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Evolutionary portfolio selection with liquidity shocks

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  • De Giorgi, Enrico

Abstract

The wealth dynamics of insurance companies strongly depends on the success of their investment strategies, but also on liquidity shocks which occur during unfavorable years, when indemnities to be paid to the clients exceed collected premia. An investment strategy that does not take liquidity shocks into account, exposes insurance companies to the risk of bankruptcy. This paper analyzes the behavior of insurance companies in an evolutionary framework. We show that an insurance company that merely satisfies regulatory constraints will eventually vanish from the market. We give a more restrictive no-bankruptcy condition on investment strategies. Moreover, we characterize trading strategies that are evolutionary stable, i.e., able to drive out any mutation. We study the existence of such strategies and the conditions under which financial and insurance markets are stable.

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Bibliographic Info

Article provided by Elsevier in its journal Journal of Economic Dynamics and Control.

Volume (Year): 32 (2008)
Issue (Month): 4 (April)
Pages: 1088-1119

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Handle: RePEc:eee:dyncon:v:32:y:2008:i:4:p:1088-1119

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  1. Igor Evstigneev & Thorsten Hens & Klaus Reiner Schenk-Hoppé, 2003. "Evolutionary Stable Stock Markets," Discussion Papers 03-39, University of Copenhagen. Department of Economics.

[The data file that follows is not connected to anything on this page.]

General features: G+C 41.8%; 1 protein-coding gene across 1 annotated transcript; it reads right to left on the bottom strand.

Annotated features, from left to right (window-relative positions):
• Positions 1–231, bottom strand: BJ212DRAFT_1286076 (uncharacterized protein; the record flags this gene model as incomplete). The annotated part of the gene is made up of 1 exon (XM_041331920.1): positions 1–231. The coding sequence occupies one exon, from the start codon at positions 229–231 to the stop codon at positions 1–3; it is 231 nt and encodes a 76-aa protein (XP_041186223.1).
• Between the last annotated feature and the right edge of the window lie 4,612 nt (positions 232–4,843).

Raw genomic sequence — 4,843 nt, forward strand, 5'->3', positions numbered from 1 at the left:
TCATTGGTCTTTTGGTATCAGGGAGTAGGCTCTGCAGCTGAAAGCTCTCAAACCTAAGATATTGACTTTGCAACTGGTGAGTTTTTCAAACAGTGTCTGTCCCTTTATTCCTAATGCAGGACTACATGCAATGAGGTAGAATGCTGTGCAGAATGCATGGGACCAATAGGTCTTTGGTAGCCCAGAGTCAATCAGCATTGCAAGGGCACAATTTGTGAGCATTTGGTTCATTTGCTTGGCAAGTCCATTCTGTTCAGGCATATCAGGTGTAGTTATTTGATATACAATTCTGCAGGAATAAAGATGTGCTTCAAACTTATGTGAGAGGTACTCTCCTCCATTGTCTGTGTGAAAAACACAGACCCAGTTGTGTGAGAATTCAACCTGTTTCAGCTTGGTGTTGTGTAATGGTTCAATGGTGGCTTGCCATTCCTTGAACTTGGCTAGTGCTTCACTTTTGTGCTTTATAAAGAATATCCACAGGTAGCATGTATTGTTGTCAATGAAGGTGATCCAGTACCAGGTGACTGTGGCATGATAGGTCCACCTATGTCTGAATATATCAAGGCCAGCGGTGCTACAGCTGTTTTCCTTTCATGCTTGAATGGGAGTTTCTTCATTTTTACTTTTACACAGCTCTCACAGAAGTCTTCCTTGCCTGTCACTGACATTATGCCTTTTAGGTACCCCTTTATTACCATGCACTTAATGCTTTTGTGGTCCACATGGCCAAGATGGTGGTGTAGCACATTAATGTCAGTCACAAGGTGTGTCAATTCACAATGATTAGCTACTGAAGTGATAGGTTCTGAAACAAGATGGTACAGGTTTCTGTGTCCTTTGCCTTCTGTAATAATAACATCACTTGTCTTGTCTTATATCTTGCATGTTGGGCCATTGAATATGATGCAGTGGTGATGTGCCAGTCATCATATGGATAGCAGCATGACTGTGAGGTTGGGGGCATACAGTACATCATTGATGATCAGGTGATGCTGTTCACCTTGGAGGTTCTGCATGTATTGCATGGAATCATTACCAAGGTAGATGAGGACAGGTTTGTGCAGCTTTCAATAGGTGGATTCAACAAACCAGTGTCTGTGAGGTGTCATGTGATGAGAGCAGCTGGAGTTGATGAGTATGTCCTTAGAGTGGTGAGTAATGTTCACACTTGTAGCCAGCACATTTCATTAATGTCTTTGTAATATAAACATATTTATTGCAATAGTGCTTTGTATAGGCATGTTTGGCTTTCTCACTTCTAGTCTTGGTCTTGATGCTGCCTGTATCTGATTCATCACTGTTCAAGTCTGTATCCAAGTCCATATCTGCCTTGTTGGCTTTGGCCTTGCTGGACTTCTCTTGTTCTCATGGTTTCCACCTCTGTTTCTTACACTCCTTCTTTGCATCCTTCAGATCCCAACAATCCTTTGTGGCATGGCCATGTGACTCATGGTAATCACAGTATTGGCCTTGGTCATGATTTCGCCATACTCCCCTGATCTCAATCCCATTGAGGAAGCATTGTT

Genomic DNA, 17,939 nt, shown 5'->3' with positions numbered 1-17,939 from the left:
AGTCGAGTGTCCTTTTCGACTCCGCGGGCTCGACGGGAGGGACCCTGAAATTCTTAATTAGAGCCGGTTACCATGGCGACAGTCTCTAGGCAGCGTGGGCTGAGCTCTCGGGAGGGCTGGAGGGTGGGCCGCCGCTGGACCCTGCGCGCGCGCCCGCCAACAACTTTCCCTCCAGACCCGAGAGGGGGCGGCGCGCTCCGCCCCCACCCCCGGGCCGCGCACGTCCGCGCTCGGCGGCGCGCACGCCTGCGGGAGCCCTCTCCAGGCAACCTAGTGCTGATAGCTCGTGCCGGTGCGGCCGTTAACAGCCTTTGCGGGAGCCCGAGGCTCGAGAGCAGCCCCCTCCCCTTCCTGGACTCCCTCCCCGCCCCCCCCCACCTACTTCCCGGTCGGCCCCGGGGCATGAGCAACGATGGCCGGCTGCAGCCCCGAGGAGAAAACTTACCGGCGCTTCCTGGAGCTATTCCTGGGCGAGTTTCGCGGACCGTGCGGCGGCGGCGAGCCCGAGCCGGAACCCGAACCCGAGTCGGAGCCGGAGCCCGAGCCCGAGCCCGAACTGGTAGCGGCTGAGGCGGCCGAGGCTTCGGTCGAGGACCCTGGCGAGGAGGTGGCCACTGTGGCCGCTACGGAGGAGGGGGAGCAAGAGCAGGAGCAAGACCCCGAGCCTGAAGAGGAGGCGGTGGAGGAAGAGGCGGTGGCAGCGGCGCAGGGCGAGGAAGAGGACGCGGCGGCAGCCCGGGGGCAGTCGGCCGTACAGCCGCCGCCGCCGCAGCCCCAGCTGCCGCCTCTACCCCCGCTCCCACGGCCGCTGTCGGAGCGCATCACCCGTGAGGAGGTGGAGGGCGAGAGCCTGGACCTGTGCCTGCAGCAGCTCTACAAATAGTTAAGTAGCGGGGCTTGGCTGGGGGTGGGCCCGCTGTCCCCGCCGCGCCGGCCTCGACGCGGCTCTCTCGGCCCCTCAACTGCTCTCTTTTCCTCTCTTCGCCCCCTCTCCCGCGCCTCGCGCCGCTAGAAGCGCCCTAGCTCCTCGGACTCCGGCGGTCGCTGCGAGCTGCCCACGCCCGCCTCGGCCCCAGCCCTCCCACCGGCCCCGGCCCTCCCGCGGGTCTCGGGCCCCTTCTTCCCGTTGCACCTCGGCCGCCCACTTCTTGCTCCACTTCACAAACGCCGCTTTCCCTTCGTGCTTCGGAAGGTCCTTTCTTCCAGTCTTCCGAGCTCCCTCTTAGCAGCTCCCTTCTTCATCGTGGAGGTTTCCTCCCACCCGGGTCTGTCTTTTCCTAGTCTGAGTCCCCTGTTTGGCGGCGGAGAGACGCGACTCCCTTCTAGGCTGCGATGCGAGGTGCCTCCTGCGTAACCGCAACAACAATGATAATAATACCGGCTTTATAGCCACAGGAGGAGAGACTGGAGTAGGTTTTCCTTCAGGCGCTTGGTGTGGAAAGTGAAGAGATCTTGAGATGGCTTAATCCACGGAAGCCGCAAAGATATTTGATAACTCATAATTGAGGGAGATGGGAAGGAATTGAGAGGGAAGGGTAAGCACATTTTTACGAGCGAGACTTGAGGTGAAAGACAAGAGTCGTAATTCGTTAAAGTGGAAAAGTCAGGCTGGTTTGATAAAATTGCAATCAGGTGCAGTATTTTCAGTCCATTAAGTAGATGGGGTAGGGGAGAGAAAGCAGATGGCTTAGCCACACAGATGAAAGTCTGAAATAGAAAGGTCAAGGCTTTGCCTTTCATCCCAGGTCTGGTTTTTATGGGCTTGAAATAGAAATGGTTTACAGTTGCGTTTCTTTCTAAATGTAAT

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  15. Paul Embrechts, 1996. "Actuarial versus Financial Pricing of Insurance," Center for Financial Institutions Working Papers 96-17, Wharton School Center for Financial Institutions, University of Pennsylvania.
  16. Cars H. Hommes, 2005. "Heterogeneous Agent Models in Economics and Finance," Tinbergen Institute Discussion Papers 05-056/1, Tinbergen Institute.
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  18. Shleifer, Andrei, 2000. "Inefficient Markets: An Introduction to Behavioral Finance," OUP Catalogue, Oxford University Press, number 9780198292272, September.
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Cited by:
  1. Bruno S. Frey & Simon Luechinger & Alois Stutzer, 2004. "Calculating Tragedy: Assessing the Costs of Terrorism," CREMA Working Paper Series 2004-23, Center for Research in Economics, Management and the Arts (CREMA).

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